Leo Demidov 2
Fiction Thriller, Soviet Union
Simon & Schuster
The Soviet Union 1956: after Stalin’s death, a violent regime is beginning to fracture. Stalin’s successor Khrushchev pledges reform. But there are forces at work that are unable to forgive or forget the past.
Leo Demidov, former MGB officer, is facing his own turmoil. His adopted daughters have yet to forgive him for his part in the brutal murder of their parents. They are not alone. Leo, his wife, and their family are in grave danger from someone with a grudge. Someone transformed beyond recognition into the perfect model of vengeance. Leo’s desperate mission to save his family will take him to the harsh Siberian Gulags, to the depths of the criminal underworld, to the centre of the Hungarian uprising – and into a hell where redemption is as brittle as glass.
It’s a tricky one, books like these. Do you (or should you say you) enjoy(ed) it, as some do on cover? Or should you describe it as ‘exciting,’ as they do on the cover? That, after reading this and books on the whole Soviet era in Russia, is almost, well, it does seem like you’re denigrating what was a real life or death struggle for survival, to entertainment. Entertainment is of course what you, at least in part, read books for, but also to educate yourself, surely. I do anyway. Hopefully, the more people who think that way and read books like this, the (perhaps) less chance there is of this sort of regime happening again. It is happening at the moment. Think North Korea, that’s the closest in terms of official ideology, we have today. But a similar type of ideology, exists in many Middle Eastern states. The ones who aren’t Israel. You know what I’m saying.
It moves along at a good pace, but never misses a chance to give you room to start thinking. It’s perhaps not as immediately attention grabbing as Child 44 and I can well see that it won’t sell so many copies, though it does deserve to. But it’s more than just another slice of the Child 44 bacon and it’s certainly not Child 44 ‘light.’ I think, all things considered and a week or so after I’ve finished it, that it’s better than Child 44. Maybe because I know/knew the characters now, I’m in tune with their motivations and can understand their predicaments. I’ve read a fair few books on this period, but if you’re new to it, Child 44 and this one, swiftly followed by William Ryan’s books, will start you on the right path.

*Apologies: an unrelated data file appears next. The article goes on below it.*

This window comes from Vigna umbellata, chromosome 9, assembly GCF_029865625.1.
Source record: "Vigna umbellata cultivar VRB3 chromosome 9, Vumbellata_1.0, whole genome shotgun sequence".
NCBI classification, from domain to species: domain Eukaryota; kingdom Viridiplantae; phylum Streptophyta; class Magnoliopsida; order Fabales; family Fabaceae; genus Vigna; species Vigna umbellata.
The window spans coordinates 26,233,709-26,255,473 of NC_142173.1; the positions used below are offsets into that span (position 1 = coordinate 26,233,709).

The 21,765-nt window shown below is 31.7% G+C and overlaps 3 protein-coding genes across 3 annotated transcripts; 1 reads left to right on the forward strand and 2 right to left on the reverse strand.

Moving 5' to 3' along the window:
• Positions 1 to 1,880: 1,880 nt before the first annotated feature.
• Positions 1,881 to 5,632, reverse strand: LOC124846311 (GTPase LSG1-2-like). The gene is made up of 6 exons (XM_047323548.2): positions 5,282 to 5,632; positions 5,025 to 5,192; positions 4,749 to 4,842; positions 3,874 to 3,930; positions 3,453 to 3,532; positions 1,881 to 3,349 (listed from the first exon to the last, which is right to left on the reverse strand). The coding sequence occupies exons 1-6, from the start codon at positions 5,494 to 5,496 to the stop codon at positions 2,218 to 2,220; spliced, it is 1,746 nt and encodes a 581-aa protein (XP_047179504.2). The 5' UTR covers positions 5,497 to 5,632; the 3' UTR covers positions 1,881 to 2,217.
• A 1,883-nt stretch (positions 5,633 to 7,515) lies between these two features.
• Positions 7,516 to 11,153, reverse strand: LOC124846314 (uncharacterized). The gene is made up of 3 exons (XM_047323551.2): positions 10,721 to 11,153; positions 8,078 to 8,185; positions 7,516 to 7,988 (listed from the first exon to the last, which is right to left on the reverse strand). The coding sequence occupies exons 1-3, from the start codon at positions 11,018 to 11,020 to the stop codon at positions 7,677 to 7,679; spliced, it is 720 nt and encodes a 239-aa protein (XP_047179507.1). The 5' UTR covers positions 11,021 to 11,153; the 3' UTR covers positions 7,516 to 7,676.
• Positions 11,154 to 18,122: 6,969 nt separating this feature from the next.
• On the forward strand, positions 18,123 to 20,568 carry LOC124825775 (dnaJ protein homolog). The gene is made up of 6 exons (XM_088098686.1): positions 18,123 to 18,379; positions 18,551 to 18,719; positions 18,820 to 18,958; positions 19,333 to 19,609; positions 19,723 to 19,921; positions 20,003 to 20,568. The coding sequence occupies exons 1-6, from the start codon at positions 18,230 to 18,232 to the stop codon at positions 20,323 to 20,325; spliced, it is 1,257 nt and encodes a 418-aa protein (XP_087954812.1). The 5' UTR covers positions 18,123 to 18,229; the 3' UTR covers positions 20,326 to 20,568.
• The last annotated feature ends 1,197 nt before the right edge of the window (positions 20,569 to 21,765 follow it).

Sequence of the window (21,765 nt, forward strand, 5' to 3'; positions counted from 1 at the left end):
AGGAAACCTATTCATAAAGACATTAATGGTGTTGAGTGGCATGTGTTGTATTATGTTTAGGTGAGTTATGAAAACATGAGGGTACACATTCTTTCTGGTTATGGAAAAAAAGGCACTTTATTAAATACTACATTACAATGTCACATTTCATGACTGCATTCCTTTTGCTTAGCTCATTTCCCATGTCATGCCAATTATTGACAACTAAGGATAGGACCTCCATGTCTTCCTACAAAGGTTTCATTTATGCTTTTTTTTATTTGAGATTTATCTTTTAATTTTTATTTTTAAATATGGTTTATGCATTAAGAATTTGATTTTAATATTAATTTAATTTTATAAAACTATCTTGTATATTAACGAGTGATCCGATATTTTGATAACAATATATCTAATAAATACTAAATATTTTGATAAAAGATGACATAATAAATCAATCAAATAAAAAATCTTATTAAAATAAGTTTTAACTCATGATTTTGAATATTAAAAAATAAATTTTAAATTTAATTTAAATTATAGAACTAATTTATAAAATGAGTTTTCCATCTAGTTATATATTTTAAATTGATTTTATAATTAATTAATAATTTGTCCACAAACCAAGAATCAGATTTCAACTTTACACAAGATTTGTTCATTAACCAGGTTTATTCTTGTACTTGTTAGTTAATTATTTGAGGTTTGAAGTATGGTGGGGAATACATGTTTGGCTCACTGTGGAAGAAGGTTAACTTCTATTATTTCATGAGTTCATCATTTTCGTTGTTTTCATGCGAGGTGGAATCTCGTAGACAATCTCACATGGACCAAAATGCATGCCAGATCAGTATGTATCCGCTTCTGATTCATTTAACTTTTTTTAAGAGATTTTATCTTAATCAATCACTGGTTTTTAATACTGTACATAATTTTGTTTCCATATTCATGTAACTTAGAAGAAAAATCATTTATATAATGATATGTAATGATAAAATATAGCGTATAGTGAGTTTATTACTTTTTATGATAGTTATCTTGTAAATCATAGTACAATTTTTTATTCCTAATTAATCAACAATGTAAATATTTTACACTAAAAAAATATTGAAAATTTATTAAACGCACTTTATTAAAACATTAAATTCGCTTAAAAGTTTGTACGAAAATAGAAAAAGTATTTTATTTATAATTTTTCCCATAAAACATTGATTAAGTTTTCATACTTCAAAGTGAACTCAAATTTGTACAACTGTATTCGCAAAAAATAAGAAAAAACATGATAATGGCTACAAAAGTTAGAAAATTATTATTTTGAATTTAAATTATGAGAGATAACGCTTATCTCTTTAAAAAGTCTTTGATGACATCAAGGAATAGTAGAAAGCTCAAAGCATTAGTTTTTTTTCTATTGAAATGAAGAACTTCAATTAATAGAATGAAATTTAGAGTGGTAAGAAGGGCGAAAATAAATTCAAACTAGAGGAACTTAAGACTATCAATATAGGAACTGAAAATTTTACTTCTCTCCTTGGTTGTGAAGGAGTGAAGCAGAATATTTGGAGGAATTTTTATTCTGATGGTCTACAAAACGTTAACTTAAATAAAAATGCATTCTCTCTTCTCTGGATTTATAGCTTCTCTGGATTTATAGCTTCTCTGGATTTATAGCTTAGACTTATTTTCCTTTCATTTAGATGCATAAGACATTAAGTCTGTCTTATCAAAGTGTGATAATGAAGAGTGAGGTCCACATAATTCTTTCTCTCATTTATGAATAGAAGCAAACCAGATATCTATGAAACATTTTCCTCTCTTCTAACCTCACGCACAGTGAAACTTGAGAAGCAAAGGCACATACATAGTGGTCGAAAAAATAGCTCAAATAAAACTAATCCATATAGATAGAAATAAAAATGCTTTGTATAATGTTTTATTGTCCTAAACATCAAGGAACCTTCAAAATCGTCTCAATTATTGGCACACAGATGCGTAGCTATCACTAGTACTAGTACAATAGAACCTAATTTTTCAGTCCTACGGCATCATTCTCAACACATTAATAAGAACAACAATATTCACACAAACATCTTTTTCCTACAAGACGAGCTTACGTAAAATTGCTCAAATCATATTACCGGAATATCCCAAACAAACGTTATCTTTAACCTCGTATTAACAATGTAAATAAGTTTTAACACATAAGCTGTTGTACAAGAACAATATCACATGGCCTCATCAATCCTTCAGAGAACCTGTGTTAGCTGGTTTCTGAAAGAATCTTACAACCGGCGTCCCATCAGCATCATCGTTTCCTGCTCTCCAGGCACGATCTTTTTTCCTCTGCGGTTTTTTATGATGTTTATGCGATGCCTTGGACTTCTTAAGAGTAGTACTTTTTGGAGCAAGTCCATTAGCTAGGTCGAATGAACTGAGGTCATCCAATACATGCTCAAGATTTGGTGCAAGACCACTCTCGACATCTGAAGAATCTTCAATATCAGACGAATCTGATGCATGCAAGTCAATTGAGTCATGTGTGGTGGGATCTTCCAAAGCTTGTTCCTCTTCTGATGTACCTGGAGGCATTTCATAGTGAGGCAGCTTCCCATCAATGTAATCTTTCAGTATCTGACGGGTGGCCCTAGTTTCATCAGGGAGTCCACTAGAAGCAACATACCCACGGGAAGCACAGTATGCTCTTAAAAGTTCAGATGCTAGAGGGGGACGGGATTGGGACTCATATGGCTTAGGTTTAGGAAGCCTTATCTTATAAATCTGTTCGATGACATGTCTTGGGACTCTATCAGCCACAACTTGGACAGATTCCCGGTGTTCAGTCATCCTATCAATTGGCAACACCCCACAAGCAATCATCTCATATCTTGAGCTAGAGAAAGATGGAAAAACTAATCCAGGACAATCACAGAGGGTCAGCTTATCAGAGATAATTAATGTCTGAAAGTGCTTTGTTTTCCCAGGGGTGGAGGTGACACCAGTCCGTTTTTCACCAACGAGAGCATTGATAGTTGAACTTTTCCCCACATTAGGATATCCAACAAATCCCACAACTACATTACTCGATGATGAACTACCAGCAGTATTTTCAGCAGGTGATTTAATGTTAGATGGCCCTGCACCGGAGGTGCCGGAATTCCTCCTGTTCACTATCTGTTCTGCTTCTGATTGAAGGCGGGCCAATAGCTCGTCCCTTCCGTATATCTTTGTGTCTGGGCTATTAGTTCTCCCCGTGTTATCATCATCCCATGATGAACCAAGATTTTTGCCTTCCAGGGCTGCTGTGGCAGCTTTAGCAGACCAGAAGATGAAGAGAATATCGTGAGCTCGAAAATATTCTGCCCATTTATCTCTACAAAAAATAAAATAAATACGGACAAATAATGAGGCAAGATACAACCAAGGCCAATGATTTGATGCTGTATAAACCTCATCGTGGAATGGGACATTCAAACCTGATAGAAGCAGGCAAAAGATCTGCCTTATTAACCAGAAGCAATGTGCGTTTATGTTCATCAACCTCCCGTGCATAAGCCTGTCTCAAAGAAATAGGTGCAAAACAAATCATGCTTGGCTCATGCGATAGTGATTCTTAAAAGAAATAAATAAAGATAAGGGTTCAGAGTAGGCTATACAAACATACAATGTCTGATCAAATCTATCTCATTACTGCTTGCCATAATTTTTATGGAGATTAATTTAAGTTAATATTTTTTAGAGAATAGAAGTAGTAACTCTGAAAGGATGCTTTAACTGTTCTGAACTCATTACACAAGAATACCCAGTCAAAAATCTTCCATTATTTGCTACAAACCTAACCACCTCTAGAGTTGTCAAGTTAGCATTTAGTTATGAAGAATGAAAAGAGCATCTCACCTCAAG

The main themes are about plain, good old-fashioned survival. From day to day, from hour to hour. About how suspicion is set off from doubt, how doubt breeds suspicion. About how to even stop yourself from seeing things. About the survival of the fittest. Russia of this period trumpeted everything as being for the good of The State, of self sacrifice for the good of Socialism and ‘the people.’ But it was really about the individual being isolated, even isolating themselves, in order to survive. If someone you knew, was arrested because someone else denounced them, that was more or less it, for them. Purely being arrested was proof enough of their guilt. Suspicion of guilt, was guilt. Then, their colleagues and friends and family were investigated. Unless you were a favourite of someone higher up, that was pretty much it for you as well. And so on… So you had to isolate yourself and not see what you couldn’t often avoid seeing. You had to try and not stand out, not do selfless things for the good of the state, just incase the wind blew and the good of the state under Stalin, suddenly made you an enemy of the state under Khrushchev the morning after.
It’s brutal and harsh. Perhaps best describes as interesting in the extreme, heading towards fascination. I have more respect for the Russians, the people lower down the food chain, who survived this period now, after having read these books, than I did before. They were just people like you and me. They had the same hopes and wishes and dreams as you and me. They didn’t deserve this, they didn’t deserve their revolution that was supposed to set them free, to enslave them in an even worse way. They sure as fuck don’t deserve the slow creep back that’s happening today under Putin.
You can buy The Secret Speech from The Book Depository
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